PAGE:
Intesa Sanpaolo is aware that climate change is a challenge the Group must take up. Environmental responsibility – namely the commitment to offset climate change – is set out in the Code of Ethics and Rules on Environmental and Energy Policies, which identify the Group's responsibilities; these include the careful evaluation of the consequences of its activities on ecosystems and reducing its ecological footprint. In this framework, Intesa Sanpaolo considers the management of environmental risk and the mitigation of relative impact an integral part of its business strategy.
Analysing and understanding risks and opportunities, environmental impact and relative interdependence are fundamentally important for defining concrete environmental action plans.
In particular, the Group systematically monitors risks and opportunities related to climate change, also considering developments in the international context.
After the historical Paris Agreement in 2015, when all countries joined forces for the first time ever to tackle global warming, a UN Climate Change Conference was held in Marrakesh in 2016, to define the relative implementation plan. The agreement also has implications for Intesa Sanpaolo and its customers and business partners. The climate change conference outlined a vision for the next decades: to accelerate the process of transition towards a low-emission economy and focus on the growing role of renewable energies and green technologies, with an increasingly marginal role of fossil fuels. Intesa Sanpaolo is a financial player in this scenario, funding its own contribution towards this transition.
Besides reducing greenhouse gas emissions (mitigation), the Bank's strategy includes actions to adapt to climate change underway or that has already taken place. In recent years, extreme atmospheric events have taken place at a global level, that have had considerable impact on the Bank’s structures and on the activities and daily lives of our corporate and retail customers.
One such example is the flooding of the Po river and Sangone river in 2016 in Italy, with the flooding of offices at Moncalieri. Prevention measures made it possible to avoid damage to the Data Centre and guarantee customers service continuity throughout the emergency.
Intesa Sanpaolo also supports families and economic operators damaged by adverse weather and climate emergencies, granting specific loans with special terms (for more than 2.9 million euro) and suspending repayments on existing loans.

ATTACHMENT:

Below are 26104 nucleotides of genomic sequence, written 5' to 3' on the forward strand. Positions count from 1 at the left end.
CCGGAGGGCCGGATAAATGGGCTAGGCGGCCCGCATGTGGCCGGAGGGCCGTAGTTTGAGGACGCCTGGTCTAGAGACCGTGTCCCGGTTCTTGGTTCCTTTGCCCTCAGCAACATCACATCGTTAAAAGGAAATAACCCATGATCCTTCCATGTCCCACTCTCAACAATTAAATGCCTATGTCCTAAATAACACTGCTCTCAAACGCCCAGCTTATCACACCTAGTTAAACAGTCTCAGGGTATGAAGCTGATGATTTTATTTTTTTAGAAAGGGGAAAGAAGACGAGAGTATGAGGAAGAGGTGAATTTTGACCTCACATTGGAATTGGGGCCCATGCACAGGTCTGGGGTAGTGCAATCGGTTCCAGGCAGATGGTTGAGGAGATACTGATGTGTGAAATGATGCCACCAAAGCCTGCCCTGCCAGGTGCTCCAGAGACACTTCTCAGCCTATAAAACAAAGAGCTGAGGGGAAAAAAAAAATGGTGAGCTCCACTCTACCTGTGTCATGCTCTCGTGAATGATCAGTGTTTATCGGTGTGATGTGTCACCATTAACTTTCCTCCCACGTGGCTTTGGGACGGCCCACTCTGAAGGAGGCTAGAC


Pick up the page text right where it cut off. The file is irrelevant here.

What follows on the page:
For the loan disbursement process, environmental risk monitoring is ensured by an evaluation based on Equator principles and review (ongoing) of the internal credit rating process (see the section Financial capital @).
In 2016, a questionnaire on suppliers' social and environmental responsibility was included in the “New Suppliers' Portal” (see the section “Social and relational capital” @).
The following table shows the main risks, impact and actions on climate change (for complete mapping, see the Intesa Sanpaolo “Carbon Disclosure Project” questionnaire [i]).
|Potential risks||Potential impact||Actions|
|Changes in environmental laws||Possible sanctions in the event of non-compliance with new regulations||Ongoing, preventive monitoring of possible changes to national and European laws|
|Uncertainty surrounding environmental regulations||Negative impact on the possibility of implementing new products and services||Active collaboration with policy makers to highlight the need for stable and clear regulations and to be kept up-to-date on ongoing changes|
|Changes in environmental regulations and standards which the Group complies with on a voluntary basis (ISO)||Costs for aligning certification process procedures if standards and regulations change||Ongoing, preventive monitoring of possible changes to standards and participation in training courses and specific workshops|
|Regulations and incentives on renewable energy||Negative impact on the loans of customers that want to invest in renewable energies, due to uncertainty in Italy and a considerable reduction in public incentives||Advisory services for customers on new regulations and incentives for energy efficiency sectors|
|Extreme atmospheric events||Possible damage to Bank infrastructure, an increase in costs related to the change in average temperature and possible interruptions to banking activities. Financial implications related to the default risk of businesses seriously damaged by extreme atmospheric events||Adoption of a business continuity plan and actions to prevent damage to Bank structures
Suspension of the repayments of loans and allocation of specific funding at special conditions for customers sustaining damages
|Reputational risk: involvement with corporate customers or projects that are perceived negatively by the general public, by specialist NGOs, investors, the media and other stakeholders, due to their impact on climate change||Reputational damage or crises||Implementation of Equator Principles in the finance project, with particular reference to environmental risk assessment
Engagement with investors, analysts and NGOs
Participation in working groups and initiatives related to the climate (UNEP FI, Italian Ministry of the Environment, the Global Compact Environment Work Group)